NEW ORLEANS -- U.S. District Judge Carl Barbier did not rule from the bench Thursday on the fairness of the massive settlement BP negotiated with a class of oil spill victims last spring.
His feelings about the settlement, however, were unmistakable.
The at-times prickly Barbier granted preliminary approval of the settlement months ago, but some major complaints have emerged since then. Barbier listened quietly to the BP and plaintiffs' lawyers who support the settlement, and as the court-appointed claims administrator touted his payment program -- which has offered compensation for economic damage totaling close to $1 billion since June.
They all said the settlement meets the legal requirements to be fair, reasonable and adequate. And they praised themselves for moving much more quickly to pay claimants than any previous major class-action settlements.
But when Barbier started listening to lawyers for some of the 13,000 registered objectors to the settlement, he challenged them at almost every turn.
The lead plaintiffs’ lawyer, Jim Roy, pooh-poohed the objections, noting that "anybody who didn't want to participate ... had an option: opt out."
Barbier seized on that and told some of the objectors who spoke that if they don't like the deal, why didn’t their clients opt out of it to pursue their claims in court?
More than 12,500 claimants did just that ahead of a Nov. 1 opt-out deadline. But BP lawyer Rick Godfrey had a stern warning for anyone who chose to take on BP one-on-one in court rather than take the settlement:
“We will put them to their proof,” Godfrey said. Then he gave an another warning: if the settlement is not approved or class certification is denied because of these objections, it would lead to the "social tragedy of interminable litigation."
Some objectors said they did want a settlement, but just hoped for some alterations to make it fairer. They did not appear to get very far with Barbier, either. The judge repeatedly said that he had no authority to alter the deal, only to accept or reject it in its entirety.
Martha Curtis, who spoke on behalf of coastal property owners, argued that Barbier did indeed “have authority … to impose conditions on a class-action settlement.”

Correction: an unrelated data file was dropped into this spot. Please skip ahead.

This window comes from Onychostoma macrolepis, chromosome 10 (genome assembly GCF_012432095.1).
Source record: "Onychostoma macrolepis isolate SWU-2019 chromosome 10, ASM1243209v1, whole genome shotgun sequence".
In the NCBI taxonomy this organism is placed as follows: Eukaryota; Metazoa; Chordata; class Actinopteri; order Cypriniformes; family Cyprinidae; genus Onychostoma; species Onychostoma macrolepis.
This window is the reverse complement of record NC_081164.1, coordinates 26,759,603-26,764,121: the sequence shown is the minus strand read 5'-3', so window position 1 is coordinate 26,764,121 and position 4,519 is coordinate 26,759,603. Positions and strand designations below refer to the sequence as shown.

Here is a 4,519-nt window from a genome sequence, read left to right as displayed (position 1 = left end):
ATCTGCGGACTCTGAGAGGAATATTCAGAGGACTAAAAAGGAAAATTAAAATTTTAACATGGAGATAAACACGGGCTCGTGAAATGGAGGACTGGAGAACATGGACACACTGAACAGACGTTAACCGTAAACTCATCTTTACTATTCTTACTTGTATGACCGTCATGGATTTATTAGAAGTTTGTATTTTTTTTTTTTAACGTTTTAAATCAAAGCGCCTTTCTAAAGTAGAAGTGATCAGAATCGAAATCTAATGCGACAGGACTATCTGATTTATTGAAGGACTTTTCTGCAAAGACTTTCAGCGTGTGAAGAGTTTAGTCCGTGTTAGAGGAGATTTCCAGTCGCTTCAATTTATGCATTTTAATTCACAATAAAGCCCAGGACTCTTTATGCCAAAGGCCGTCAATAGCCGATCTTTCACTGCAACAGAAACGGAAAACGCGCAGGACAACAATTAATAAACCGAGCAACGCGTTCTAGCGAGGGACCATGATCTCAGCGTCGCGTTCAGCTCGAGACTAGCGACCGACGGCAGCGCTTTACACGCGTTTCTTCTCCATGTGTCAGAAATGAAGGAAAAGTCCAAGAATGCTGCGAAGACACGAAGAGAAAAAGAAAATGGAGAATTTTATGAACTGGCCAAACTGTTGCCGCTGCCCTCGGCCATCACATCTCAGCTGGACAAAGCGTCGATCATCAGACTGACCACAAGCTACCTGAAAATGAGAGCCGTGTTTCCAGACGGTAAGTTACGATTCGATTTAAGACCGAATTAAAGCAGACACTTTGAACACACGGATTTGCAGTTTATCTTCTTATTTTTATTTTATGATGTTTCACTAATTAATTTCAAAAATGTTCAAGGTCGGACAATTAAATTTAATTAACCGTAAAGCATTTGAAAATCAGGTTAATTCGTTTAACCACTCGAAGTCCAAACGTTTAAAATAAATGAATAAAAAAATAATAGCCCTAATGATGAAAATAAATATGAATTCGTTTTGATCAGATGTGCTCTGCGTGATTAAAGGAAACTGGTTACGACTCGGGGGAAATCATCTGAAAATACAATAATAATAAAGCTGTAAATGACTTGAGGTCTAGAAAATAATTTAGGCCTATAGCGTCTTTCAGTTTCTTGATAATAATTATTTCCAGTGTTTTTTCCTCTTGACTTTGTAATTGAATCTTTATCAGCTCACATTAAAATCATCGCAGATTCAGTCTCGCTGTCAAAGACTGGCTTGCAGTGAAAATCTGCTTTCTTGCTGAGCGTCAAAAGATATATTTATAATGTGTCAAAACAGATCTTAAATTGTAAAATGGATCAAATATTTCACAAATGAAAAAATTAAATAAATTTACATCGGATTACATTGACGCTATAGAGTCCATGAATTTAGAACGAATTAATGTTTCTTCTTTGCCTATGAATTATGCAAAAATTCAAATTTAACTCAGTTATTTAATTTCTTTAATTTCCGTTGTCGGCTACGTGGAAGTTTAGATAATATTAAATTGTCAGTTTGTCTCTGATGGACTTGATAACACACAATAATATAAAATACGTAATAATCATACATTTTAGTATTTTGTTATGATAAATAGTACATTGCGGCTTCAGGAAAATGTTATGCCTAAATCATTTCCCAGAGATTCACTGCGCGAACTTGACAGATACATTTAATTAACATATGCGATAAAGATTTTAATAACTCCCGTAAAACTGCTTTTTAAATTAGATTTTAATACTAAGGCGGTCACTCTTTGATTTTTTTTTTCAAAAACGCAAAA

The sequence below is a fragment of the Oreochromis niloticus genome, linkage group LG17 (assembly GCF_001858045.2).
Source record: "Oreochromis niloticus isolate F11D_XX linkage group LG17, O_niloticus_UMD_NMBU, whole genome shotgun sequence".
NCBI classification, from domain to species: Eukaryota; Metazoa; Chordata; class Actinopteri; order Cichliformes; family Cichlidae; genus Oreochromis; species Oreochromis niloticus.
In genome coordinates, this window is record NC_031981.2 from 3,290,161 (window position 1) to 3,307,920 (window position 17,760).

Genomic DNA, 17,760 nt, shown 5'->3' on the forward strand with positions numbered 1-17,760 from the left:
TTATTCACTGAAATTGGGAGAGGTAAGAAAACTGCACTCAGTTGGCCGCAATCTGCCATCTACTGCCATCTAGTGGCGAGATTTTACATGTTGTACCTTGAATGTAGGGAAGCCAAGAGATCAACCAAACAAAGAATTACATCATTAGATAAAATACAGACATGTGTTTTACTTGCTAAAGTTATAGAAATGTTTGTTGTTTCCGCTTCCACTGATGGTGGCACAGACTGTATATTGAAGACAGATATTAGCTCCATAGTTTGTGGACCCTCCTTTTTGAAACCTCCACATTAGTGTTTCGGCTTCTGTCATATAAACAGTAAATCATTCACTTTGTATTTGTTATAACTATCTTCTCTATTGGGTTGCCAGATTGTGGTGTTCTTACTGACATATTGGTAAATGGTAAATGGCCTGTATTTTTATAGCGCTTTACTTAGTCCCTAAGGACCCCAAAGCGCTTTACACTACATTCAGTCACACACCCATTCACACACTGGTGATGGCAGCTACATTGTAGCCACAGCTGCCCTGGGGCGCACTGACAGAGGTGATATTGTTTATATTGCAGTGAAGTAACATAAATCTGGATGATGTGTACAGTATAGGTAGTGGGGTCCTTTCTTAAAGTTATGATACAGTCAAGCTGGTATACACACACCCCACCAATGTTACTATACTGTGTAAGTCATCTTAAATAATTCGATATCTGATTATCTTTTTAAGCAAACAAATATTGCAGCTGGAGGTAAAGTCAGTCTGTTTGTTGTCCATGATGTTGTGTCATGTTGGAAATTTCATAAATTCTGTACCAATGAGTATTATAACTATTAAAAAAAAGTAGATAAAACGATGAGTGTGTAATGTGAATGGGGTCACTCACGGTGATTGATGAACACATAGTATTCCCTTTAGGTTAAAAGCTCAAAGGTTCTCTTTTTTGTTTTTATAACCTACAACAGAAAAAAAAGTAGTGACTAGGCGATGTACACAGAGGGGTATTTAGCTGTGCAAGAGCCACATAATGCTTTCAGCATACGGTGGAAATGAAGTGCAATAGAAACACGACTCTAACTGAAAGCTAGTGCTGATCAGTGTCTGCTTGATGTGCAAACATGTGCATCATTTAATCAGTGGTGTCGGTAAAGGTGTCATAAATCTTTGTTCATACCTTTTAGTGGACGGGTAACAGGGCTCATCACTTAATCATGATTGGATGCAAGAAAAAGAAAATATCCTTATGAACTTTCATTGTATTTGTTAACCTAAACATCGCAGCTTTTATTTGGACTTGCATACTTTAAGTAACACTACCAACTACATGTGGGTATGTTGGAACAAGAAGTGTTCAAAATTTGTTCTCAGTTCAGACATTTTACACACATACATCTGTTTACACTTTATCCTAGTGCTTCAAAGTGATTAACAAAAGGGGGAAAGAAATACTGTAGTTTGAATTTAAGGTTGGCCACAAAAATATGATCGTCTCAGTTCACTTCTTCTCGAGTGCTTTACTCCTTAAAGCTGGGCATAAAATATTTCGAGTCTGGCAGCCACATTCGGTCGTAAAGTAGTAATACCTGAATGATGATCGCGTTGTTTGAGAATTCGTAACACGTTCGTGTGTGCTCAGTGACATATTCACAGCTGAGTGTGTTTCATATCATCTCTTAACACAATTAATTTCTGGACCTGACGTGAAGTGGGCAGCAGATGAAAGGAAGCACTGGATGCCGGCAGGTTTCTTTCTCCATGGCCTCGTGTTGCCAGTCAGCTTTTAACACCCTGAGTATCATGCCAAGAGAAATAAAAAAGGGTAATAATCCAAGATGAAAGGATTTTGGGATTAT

She claimed that certain coastal property owners were being left out of the settlement arbitrarily. She argued that all of Grand Isle, as Ground Zero for the oil coming ashore, should qualify as coastal property. But the proposed settlement leaves out about half of the island’s area.
None of this seemed to move Barbier.
“You can always say you should have done this, you should have done that (in a settlement). But that’s not really the test. It’s whether it’s fair, reasonable and accurate,” the judge said at the end of the eight-hour marathon. He then promised to issue a ruling shortly.
Barbier perhaps offered his harshest rebuke to Joel Waltzer, who spoke on behalf of fishermen who felt they were being shortchanged under the settlement. Waltzer’s central argument was that the settlement’s $2.3 billion seafood compensation fund unfairly limits payments to crabbers and fin fishermen because it includes huge payments for damage to oyster beds. He argued those water bottoms should be treated as property, with damage claims paid outside of the $2.3 billion seafood fund.
Barbier said Waltzer’s argument is faulty. First, he said the $2.3 billion fund wouldn’t have been that big if it didn’t include the oyster leaseholders’ claims. Then, he echoed a line Herman said in a WWL-TV interview Wednesday.
“You're looking at what other people are getting rather than focusing on what your clients are getting," Barbier said to Waltzer.
The judge was also tough on Stuart Smith, who spoke on behalf of coastal business owners who were offered less money than similarly situated claimants just down the road. Smith contended the geographic boundaries for the tourism business payments were “gerrymandered.”
Smith noted that none of the Class C or Class D plaintiffs – those who theoretically live farther from the coast than Class A and Class B plaintiffs – are named plaintiffs in the case. Barbier asked Smith if he was saying that the main plaintiffs’ attorneys were throwing his clients “under the bus.” When Smith said yes, Barbier called it “preposterous” that Smith would insinuate that there might have been collusion by the lead plaintiffs’ attorneys and BP, something that would force the judge to reject the settlement.
“I’m really troubled that there’s been even a hint or insinuation that the settlement involved any collusion or improper conduct,” Barbier said.
There are about 79,000 economic loss claims before court-appointed payment administrator Patrick Juneau. Juneau has denied about 1,800 claims from people who already settled their cases with his predecessor, Ken Feinberg, and signed releases waiving any further claims.
He also has 45,000 claims that are incomplete, but promises to go to great lengths to help claimants provide the necessary documentation to get paid.
Similar arguments were made about a separate settlement for cleanup workers and coastal residents with medical claims from exposure to oil and dispersant. There are about 200,000 claims in that proposed settlement.